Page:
For deep space astronauts, flying to the moon and beyond may induce a greater risk of dying from heart disease compared with astronauts in orbit, a new study revealed.

The new report, which is the first ever research that delved into the long-term effects of deep space travel, cites the effects of cosmic radiation as the reason for a higher heart health-related mortality rate.

Perils Of Deep Space Travel

A team of researchers looked into the fate of 42 astronauts from NASA's Apollo and Gemini missions after returning to Earth.

In the 1960s and 1970s, the Apollo program had sent nine missions and 24 astronauts beyond Earth's low orbit, with the Apollo 11 being the most prominent lunar expedition.

It appears, however, that the missions have taken a toll on the health of astronauts.

The rate of cardiovascular-related deaths among Apollo astronauts is about four to five times higher than astronauts from the same period who only went into low-Earth orbit, or even those who never got into orbit at all.

This indicates that venturing beyond our planet's protective magnetic field could result in long-term damage to a person's cardiovascular system — possibly a consequence of exposure to deep space radiation, researchers say.

In fact, scientists assume that exposure to radiation, together with weightlessness, alters the structure of blood vessels in ways that are known to cause heart disease.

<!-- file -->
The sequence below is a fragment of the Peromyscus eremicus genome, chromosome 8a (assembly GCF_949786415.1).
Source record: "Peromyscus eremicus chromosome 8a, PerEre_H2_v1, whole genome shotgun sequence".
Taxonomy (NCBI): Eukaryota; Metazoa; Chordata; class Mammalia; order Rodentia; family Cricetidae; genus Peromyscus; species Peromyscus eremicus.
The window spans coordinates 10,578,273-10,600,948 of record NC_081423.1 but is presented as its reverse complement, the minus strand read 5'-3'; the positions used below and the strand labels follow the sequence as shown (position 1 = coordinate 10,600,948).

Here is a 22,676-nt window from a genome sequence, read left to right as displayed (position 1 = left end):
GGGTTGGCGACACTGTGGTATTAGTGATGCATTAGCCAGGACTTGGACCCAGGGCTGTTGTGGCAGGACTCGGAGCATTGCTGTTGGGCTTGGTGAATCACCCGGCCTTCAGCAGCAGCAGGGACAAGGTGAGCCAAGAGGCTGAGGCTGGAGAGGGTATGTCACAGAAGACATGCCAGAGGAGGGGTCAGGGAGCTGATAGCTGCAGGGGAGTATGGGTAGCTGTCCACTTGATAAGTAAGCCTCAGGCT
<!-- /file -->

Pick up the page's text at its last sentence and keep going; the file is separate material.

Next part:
Among the 35 astronauts who stayed in low-Earth orbit for about 15 days, approximately one in 10 died from cardiovascular diseases. Three of the seven lunar astronauts or 43 percent died from heart-related issues.

In a companion study, the team of researchers exposed several lab mice to weightlessness and radiation, and found that the second factor is far more threatening to the cardiovascular system than any other aspect. Weightlessness also did not seem to cause any long-lasting harm to heart health.

Why Is The Study Important?

These days, private companies such as SpaceX and Blue Origin are venturing into the prospect of space tourism. NASA is also planning a future manned mission to Mars.

Michael Delp, first author and lead scientist of the report, believes that with all of these plans to get into deep space, we only have this one small group of astronauts who have actually done it — the Apollo astronauts.

"Nobody had ever looked at their long-term health consequences," says Delp.

Former NASA astronaut Jeff Hoffman says that when it comes to a lunar or deep space mission, speed might be a crucial factor.

He says travelers cannot shield against high-energy radiation in space, especially with current capabilities, but the less time astronauts spend in space, the less they are exposed to radiation.

Hoffman adds that checkups are important for astronauts. He says that he goes to NASA every year for a thorough physical examination. If cardiovascular fitness is lacking, NASA can monitor it for the astronaut annually and hopefully reduce the risk of an early death from cardiovascular problems.

Details of the new study are published in the journal Scientific Reports.

Photo: NASA Goddard Space Flight Center | Flickr

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